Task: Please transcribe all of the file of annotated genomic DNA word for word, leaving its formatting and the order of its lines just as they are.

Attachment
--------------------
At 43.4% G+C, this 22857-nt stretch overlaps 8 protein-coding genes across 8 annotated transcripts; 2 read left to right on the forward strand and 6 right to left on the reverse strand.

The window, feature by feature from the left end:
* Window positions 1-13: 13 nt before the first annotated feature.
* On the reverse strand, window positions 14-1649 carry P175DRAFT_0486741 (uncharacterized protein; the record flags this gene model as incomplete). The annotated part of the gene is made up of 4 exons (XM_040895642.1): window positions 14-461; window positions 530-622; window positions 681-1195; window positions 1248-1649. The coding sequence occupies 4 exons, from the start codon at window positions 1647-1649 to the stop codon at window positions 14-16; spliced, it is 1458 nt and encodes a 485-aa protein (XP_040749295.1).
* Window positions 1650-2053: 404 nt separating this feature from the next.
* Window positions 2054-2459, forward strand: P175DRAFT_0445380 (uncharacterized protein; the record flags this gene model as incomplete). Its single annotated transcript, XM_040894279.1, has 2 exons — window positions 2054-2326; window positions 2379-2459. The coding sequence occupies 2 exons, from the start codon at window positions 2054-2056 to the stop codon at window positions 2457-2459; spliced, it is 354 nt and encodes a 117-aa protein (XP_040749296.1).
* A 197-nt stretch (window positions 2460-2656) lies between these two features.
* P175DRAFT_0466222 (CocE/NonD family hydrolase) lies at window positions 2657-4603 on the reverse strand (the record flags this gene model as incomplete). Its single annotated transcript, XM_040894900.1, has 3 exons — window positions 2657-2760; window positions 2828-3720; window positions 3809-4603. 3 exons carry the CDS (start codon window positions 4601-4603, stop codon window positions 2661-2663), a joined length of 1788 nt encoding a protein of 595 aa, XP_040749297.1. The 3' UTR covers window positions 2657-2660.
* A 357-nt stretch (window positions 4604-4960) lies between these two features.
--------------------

At 43.4% G+C, this 22857-nt stretch overlaps 8 protein-coding genes across 8 annotated transcripts; 2 read left to right on the forward strand and 6 right to left on the reverse strand.

The window, feature by feature from the left end:
* Window positions 1-13: 13 nt before the first annotated feature.
* On the reverse strand, window positions 14-1649 carry P175DRAFT_0486741 (uncharacterized protein; the record flags this gene model as incomplete). The annotated part of the gene is made up of 4 exons (XM_040895642.1): window positions 14-461; window positions 530-622; window positions 681-1195; window positions 1248-1649. The coding sequence occupies 4 exons, from the start codon at window positions 1647-1649 to the stop codon at window positions 14-16; spliced, it is 1458 nt and encodes a 485-aa protein (XP_040749295.1).
* Window positions 1650-2053: 404 nt separating this feature from the next.
* Window positions 2054-2459, forward strand: P175DRAFT_0445380 (uncharacterized protein; the record flags this gene model as incomplete). Its single annotated transcript, XM_040894279.1, has 2 exons — window positions 2054-2326; window positions 2379-2459. The coding sequence occupies 2 exons, from the start codon at window positions 2054-2056 to the stop codon at window positions 2457-2459; spliced, it is 354 nt and encodes a 117-aa protein (XP_040749296.1).
* A 197-nt stretch (window positions 2460-2656) lies between these two features.
* P175DRAFT_0466222 (CocE/NonD family hydrolase) lies at window positions 2657-4603 on the reverse strand (the record flags this gene model as incomplete). Its single annotated transcript, XM_040894900.1, has 3 exons — window positions 2657-2760; window positions 2828-3720; window positions 3809-4603. 3 exons carry the CDS (start codon window positions 4601-4603, stop codon window positions 2661-2663), a joined length of 1788 nt encoding a protein of 595 aa, XP_040749297.1. The 3' UTR covers window positions 2657-2660.
* A 357-nt stretch (window positions 4604-4960) lies between these two features.